What Are The Four Warehouse Dangers At Work
Warehouses are large buildings that store “things” such as raw materials, machine or device components, and finished goods for distribution to retailers. They often become busy and even frenetic places during peak demand periods of the year. This places a lot of pressure on their workers to move products rapidly explains one of New York work accident lawyers at the F&A injury law firm. Unfortunately, some warehouse managers solve this by compromising safety as well as pushing their workers too hard and/or making them work long shifts. A warehouse full of rushed people on foot moving among racing forklifts through cluttered aisles is an accident waiting to happen.
Some common warehouse accidents include:
Forklifts can easily become unstable when they carry a poorly balanced load or a load that is elevated too high off the ground. The higher the load, the greater the tipping action when cornering, braking, or moving on an incline. Cracked or tilted floor slabs can cause loads to drop or the forklift to tip over.
Poor lighting, excessive speeds, and operator distraction can cause collisions between forklifts and workers on foot. People are sometimes crushed to death in these collisions. Forklift operators may become crush victims themselves after a tip-over accident because they failed to use their seatbelts.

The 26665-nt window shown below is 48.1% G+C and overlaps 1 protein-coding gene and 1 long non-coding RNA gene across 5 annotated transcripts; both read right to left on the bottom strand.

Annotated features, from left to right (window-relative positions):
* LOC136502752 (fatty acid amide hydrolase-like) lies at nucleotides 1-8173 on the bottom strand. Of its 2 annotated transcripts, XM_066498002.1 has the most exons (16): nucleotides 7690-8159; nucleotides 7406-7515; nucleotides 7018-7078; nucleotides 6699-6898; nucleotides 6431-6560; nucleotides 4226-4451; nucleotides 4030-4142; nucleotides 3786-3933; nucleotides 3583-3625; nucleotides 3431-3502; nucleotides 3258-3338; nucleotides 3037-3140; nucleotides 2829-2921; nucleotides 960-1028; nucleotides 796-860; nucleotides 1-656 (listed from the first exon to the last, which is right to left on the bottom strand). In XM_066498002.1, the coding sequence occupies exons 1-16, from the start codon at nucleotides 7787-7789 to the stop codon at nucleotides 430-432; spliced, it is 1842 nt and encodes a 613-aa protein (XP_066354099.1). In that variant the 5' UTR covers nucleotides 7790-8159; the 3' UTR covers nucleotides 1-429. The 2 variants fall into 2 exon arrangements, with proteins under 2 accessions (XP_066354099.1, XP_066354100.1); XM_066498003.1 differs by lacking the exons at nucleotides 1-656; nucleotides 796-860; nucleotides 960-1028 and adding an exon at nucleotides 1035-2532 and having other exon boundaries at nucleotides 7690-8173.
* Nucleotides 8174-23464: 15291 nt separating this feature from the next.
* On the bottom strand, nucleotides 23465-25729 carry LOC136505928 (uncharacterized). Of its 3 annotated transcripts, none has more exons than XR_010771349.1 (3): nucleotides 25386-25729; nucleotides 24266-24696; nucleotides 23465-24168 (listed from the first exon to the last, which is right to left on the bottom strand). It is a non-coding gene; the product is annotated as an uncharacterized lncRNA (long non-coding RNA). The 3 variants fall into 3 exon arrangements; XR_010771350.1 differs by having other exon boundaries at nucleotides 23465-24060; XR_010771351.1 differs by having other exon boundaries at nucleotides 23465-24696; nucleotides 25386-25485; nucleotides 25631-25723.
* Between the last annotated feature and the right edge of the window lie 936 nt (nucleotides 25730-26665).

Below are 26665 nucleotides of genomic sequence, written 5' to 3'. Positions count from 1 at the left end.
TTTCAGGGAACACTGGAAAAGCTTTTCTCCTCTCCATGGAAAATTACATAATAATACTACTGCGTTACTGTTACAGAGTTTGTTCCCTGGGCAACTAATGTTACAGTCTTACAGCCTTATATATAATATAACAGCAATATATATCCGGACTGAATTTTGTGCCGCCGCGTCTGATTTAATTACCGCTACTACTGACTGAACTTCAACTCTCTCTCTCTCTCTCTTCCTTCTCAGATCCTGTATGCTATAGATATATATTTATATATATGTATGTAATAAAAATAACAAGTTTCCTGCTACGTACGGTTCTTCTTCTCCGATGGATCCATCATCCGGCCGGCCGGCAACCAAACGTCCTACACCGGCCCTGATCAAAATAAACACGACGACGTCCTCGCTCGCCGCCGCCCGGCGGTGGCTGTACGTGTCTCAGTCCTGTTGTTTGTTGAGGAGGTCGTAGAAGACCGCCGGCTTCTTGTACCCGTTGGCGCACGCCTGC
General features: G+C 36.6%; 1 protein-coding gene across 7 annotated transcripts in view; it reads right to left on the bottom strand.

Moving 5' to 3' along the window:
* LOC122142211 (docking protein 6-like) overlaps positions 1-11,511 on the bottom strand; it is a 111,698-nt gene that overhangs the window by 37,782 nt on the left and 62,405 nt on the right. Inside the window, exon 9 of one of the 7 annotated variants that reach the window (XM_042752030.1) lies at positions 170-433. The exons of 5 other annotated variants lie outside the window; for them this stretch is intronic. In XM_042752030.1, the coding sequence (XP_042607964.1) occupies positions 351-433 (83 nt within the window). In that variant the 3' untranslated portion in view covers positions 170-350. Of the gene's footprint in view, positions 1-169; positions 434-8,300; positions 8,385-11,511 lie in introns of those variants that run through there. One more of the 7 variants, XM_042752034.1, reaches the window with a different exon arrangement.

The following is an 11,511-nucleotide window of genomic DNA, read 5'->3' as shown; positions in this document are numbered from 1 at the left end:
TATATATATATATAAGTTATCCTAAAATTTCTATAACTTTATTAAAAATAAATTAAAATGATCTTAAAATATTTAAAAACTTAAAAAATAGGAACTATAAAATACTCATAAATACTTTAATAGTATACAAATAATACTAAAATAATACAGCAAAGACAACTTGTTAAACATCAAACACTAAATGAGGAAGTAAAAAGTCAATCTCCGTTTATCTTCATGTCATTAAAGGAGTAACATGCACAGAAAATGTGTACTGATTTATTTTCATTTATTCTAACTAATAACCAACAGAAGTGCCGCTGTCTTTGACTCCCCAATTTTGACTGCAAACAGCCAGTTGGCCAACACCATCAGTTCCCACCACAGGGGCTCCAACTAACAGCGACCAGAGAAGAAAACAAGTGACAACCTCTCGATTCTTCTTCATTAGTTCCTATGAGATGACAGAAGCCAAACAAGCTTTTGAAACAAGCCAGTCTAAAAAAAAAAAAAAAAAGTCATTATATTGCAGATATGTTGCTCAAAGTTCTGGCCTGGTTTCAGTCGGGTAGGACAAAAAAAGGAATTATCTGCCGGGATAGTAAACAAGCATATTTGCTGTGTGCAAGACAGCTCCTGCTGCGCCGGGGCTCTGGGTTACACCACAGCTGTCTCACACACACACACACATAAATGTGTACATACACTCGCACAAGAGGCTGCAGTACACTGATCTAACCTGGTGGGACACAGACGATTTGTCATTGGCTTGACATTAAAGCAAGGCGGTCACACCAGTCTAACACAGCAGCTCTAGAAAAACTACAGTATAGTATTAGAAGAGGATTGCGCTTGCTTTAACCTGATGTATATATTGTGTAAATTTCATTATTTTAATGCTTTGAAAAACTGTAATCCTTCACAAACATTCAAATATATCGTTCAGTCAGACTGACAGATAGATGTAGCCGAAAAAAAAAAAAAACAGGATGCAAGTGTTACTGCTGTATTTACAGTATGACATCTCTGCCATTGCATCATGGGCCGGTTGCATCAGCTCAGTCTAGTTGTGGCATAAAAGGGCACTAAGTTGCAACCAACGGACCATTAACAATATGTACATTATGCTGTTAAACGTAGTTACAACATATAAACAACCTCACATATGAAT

Rushed warehouse operations often mean there is no time to clear up cluttered aisles or clean up floor spills of water, oil, and other fluids. These create slip and trip hazards for workers carrying out their inventory picking and packing duties.
Hit by Objects
Forklifts may accidentally dislodge and drop inventoried items from shelves located high above other people. Shelving may collapse under the weight of its stored inventory, or when a forklift collides or bumps into one. Sometimes collapsing shelves can cause nearby shelving to collapse as well. This can cause multiple worker injuries and even fatalities.
Overexertion and Repetitive Motion
High turnover inventory should be shelved at waist level to avoid exertion with the lower back. However, not all warehouses do this and not all inventory can be placed in such ergonomically friendly locations.
Overexertion may happen because workers fail to use mechanical lifting devices or the devices aren’t available. Overworked laborers with fatigued bodies are at increased risk of injury from both overexertion and repetitive motion. Fatigue reduces muscular coordination, reduces alertness, and makes the worker more accident-prone.
If a warehouse accident injured you, get the compensation you need for your recovery with the help of experienced work accident lawyers at Frekhtman & Associates. For a free case evaluation, contact us today.